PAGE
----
However, the same consensus group has proposed the use of neoadjuvant androgen deprivation therapy (ADT) for patients with unfavorable intermediate-risk and poor-risk localized and locally advanced prostate cancer (Zaorsky et al. 2020). This group has provided a broader generic structure, the RADS framework (Remove visits, Avoid radiation, Defer radiation and Shorten radiation) for pandemic management. Arising from this framework, it has been specifically recommended to avoid brachytherapy during the pandemic because of its need for anesthesia, PPE and increased risk of viral spread (Zaorsky et al. 2020). There is an extensive literature that supports the use of combined modality hormones and either surgery (Messing et al. 1999) in the setting of locally extensive disease or nodal metastases or radiotherapy (Bolla et al. 2010) for high risk, clinically non-metastatic prostate cancer, and thus these recommendations seem very reasonable.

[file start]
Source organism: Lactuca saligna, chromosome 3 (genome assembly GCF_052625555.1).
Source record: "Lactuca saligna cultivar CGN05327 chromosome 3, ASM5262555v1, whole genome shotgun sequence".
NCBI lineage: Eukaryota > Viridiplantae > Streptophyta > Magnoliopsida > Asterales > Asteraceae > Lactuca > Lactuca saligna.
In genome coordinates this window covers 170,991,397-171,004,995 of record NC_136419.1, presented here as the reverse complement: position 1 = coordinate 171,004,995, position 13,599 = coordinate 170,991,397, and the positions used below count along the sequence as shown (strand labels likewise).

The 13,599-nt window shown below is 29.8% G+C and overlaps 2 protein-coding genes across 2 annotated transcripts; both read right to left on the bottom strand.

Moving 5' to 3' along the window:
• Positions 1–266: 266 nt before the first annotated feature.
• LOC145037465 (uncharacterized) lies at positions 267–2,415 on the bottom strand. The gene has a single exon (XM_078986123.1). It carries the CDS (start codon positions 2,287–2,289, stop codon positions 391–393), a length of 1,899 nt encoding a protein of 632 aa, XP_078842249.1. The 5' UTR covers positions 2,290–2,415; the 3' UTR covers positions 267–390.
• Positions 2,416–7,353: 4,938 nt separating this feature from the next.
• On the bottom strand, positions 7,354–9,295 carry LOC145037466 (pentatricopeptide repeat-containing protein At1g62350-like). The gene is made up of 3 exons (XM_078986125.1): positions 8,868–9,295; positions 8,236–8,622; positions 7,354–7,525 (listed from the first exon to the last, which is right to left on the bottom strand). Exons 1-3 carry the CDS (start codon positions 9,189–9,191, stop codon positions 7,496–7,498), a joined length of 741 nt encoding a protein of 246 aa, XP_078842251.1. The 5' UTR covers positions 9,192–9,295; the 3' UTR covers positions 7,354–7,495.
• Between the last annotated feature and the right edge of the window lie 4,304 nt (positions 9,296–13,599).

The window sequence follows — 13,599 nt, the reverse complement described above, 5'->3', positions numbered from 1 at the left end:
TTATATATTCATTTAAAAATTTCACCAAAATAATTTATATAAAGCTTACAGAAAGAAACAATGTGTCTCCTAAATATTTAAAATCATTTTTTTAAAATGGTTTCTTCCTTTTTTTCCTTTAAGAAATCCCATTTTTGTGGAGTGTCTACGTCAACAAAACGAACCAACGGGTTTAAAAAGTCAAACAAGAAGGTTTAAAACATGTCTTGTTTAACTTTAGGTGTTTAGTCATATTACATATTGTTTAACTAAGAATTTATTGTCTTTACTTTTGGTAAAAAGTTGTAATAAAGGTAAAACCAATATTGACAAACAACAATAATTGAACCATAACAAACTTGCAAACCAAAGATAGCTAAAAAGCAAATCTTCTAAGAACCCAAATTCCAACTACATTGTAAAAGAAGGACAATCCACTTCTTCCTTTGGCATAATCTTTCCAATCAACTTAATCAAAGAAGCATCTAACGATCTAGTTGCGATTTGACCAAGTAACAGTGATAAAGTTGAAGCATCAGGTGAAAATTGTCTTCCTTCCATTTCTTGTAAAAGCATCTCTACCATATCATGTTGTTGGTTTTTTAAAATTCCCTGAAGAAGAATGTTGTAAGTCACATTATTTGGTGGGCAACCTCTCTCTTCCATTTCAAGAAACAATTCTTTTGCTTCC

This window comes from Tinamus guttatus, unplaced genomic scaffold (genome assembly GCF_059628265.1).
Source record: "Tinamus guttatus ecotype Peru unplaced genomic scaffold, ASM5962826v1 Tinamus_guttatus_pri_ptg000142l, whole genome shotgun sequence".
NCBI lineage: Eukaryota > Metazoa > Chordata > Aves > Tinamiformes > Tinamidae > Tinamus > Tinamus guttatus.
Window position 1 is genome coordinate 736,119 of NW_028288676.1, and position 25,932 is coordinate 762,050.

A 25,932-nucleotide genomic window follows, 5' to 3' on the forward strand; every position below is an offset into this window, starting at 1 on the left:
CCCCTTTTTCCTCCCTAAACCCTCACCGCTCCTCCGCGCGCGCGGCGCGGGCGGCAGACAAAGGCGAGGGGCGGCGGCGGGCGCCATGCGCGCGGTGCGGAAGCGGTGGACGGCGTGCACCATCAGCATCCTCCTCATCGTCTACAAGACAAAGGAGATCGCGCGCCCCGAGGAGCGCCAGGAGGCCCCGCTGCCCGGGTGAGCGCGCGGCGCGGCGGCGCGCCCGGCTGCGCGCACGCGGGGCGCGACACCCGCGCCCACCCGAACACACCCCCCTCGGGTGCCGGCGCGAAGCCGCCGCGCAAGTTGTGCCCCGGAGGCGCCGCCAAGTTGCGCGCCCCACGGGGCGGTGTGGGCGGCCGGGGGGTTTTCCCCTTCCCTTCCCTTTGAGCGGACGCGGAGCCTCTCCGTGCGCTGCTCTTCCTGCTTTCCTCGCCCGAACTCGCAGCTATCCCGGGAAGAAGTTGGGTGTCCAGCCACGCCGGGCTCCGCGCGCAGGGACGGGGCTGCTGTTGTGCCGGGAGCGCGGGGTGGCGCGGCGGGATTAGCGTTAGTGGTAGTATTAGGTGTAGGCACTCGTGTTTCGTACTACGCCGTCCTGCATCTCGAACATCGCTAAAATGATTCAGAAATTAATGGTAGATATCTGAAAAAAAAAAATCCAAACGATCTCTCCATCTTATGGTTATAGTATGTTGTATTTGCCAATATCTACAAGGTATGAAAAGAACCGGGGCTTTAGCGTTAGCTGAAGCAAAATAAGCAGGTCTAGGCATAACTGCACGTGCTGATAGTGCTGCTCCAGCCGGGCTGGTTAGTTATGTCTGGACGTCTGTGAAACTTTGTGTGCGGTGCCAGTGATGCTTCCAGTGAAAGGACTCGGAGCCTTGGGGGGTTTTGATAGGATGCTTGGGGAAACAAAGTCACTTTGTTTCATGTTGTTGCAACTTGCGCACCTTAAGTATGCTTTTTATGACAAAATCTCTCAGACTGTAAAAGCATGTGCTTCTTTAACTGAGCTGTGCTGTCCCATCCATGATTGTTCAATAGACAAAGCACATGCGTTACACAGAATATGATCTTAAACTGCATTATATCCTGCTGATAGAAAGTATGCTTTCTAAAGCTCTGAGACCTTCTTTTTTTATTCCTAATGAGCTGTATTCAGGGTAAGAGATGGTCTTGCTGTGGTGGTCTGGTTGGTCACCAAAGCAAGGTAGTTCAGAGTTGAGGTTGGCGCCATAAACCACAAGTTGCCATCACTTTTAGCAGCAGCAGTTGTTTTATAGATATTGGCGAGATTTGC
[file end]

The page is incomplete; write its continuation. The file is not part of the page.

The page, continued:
For patients with high-risk localized or locally advanced prostate cancer, several urological groups have recommended the use of radical prostatectomy if COVID-surge conditions are not current (with the hope of rapid treatment, admission and discharge prior to the onslaught), or the use of neoadjuvant ADT to delay surgery (or definitive radiotherapy) (Kokorovic et al. 2020, Mejean et al. 2020; https://caunet.org/wp-content/uploads/2020/04/BAUS-Oncology-COVID-19-Prostate.pdf). There are no defined guidelines for charting a course of treatment in the uncertain environment of a post-surge situation (i.e. after an initial surge when a second COVID-19 surge is anticipated at an uncertain future time); that decision should be made, based on population demographics, the clinical experience in the initial surge, and the predictive analytic studies that are available for that specific geographical region. In general terms, a period of ADT of 6 months or even somewhat longer would be reasonable in this clinical setting unless serial PSA measurements or the clinical findings suggested failure of ADT to achieve remission.